IProjectAnalyzer analyzer = manager.GetProject(@"C:\MyCode\MyProject.csproj");

You can add all projects in a solution to the AnalyzerManager by passing the solution path as the first argument of the AnalyzerManager constructor. This will parse the solution file and execute GetProject() for each of the projects that it finds.

Calling GetProject() again for the same project path will return the existing ProjectAnalyzer. You can iterate all the existing project analyzers with the IReadOnlyDictionary<string, ProjectAnalyzer> property AnalyzerManager.Projects.

To build the project, which triggers evaluation of the specified MSBuild tasks and targets but stops short of invoking the compiler by default in Buildalyzer, call Build(). This method has a number of overloads that lets you customize the build process by specifying target frameworks, build targets, and more.

Results

Calling ProjectAnalyzer.Build() (or an overload) will return an AnalyzerResults object, which is a collection of AnalyzerResult objects for each of the target frameworks that were built. It will usually only contain a single AnalyzerResult unless the project is multi-targeted.

AnalyzerResult contains several properties and methods with the results from the build:

AnalyzerResult.TargetFramework - The target framework of this particular result (each result consists of data from a particular target framework build).

AnalyzerResult.SourceFiles - The full path of all resolved source files in the project.

AnalyzerResult.References - The full path of all resolved references in the project.

AnalyzerResult.ProjectReferences - The full path of the project file for all resolved project references in the project.

AnalyzerResult.Properties - A IReadOnlyDictionary<string, string> containing all MSBuild properties from the project.

AnalyzerResult.GetProperty(string) - Gets the value of the specified MSBuild property.

AnalyzerResult.Items - A IReadOnlyDictionary<string, ProjectItem[]> containing all MSBuild items from the project (the ProjectItem class contains the item name/specification as ProjectItem.ItemSpec and all it's metadata in a IReadOnlyDictionary<string, string> as ProjectItem.Metadata).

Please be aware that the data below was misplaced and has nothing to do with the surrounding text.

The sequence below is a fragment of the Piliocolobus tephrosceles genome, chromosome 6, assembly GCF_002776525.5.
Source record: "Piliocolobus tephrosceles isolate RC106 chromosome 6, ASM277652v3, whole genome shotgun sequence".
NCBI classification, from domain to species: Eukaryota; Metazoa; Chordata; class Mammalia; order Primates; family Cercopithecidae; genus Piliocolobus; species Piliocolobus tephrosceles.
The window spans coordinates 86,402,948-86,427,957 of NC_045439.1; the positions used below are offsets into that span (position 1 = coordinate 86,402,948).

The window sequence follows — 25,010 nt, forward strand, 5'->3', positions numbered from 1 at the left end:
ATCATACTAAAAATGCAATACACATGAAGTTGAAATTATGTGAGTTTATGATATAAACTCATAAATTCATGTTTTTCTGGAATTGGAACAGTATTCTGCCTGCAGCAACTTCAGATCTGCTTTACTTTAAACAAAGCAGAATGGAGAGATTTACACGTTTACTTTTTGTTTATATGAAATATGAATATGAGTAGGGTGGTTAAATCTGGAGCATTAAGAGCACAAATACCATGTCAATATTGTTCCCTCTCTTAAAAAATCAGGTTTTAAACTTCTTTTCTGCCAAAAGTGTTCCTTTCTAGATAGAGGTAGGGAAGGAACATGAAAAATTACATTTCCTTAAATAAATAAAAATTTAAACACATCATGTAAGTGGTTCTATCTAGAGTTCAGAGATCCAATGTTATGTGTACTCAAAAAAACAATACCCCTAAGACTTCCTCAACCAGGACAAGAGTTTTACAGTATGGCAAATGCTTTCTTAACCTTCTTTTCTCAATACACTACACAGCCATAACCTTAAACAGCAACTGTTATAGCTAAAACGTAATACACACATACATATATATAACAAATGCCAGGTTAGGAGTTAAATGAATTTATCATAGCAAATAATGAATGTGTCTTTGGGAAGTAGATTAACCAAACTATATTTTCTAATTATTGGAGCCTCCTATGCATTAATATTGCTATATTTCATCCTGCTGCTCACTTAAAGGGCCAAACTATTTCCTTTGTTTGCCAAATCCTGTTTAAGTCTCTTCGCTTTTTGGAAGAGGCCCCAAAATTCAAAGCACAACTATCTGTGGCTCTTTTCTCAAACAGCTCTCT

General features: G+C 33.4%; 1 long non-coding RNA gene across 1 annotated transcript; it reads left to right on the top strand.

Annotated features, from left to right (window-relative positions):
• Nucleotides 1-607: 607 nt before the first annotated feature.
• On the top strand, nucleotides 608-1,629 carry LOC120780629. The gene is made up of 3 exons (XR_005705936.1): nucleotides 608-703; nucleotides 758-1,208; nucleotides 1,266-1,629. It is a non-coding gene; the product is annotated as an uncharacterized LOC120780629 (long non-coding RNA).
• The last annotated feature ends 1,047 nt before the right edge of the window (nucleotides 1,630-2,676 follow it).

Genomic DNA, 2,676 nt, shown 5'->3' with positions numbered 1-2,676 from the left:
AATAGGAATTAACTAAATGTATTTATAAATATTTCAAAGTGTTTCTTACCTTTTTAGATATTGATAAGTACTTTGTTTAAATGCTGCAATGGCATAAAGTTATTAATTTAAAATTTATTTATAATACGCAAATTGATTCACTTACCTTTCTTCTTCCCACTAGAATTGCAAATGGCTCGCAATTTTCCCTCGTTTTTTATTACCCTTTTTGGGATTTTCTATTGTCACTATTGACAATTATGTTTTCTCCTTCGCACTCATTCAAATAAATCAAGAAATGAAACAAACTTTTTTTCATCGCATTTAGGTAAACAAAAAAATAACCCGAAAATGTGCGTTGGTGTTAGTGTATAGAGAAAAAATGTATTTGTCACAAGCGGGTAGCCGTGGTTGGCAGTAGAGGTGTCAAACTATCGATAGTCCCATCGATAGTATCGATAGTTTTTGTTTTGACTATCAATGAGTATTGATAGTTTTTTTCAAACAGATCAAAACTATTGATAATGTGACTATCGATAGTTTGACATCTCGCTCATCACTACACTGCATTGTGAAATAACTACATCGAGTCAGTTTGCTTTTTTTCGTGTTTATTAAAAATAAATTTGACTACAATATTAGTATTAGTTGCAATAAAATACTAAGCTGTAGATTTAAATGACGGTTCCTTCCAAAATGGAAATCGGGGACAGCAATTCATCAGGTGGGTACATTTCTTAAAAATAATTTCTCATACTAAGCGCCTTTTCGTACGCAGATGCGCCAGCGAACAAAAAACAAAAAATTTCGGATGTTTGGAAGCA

Adjusting MSBuild Properties

Buildalyzer sets some MSBuild properties to make loading and compilation work the way it needs to (for example, to trigger a design-time build). You can view these properties with the IReadOnlyDictionary<string, string> property ProjectAnalyzer.GlobalProperties.

If you want to change the configured properties before loading or compiling the project, there are two options:

  • AnalyzerManager.SetGlobalProperty(string key, string value) and AnalyzerManager.RemoveGlobalProperty(string key). This will set the global properties for all projects loaded by this AnalyzerManager.

  • ProjectAnalyzer.SetGlobalProperty(string key, string value) and ProjectAnalyzer.RemoveGlobalProperty(string key). This will set the global properties for just this project.

Be careful though, you may break the ability to load, compile, or interpret the project if you change the MSBuild properties.

Binary Log Files

Buildalyzer can also read MSBuild binary log files:

AnalyzerManager manager = new AnalyzerManager();
IAnalyzerResults results = manager.Analyze(@"C:\MyCode\MyProject.binlog");
string[] sourceFiles = results.First().SourceFiles;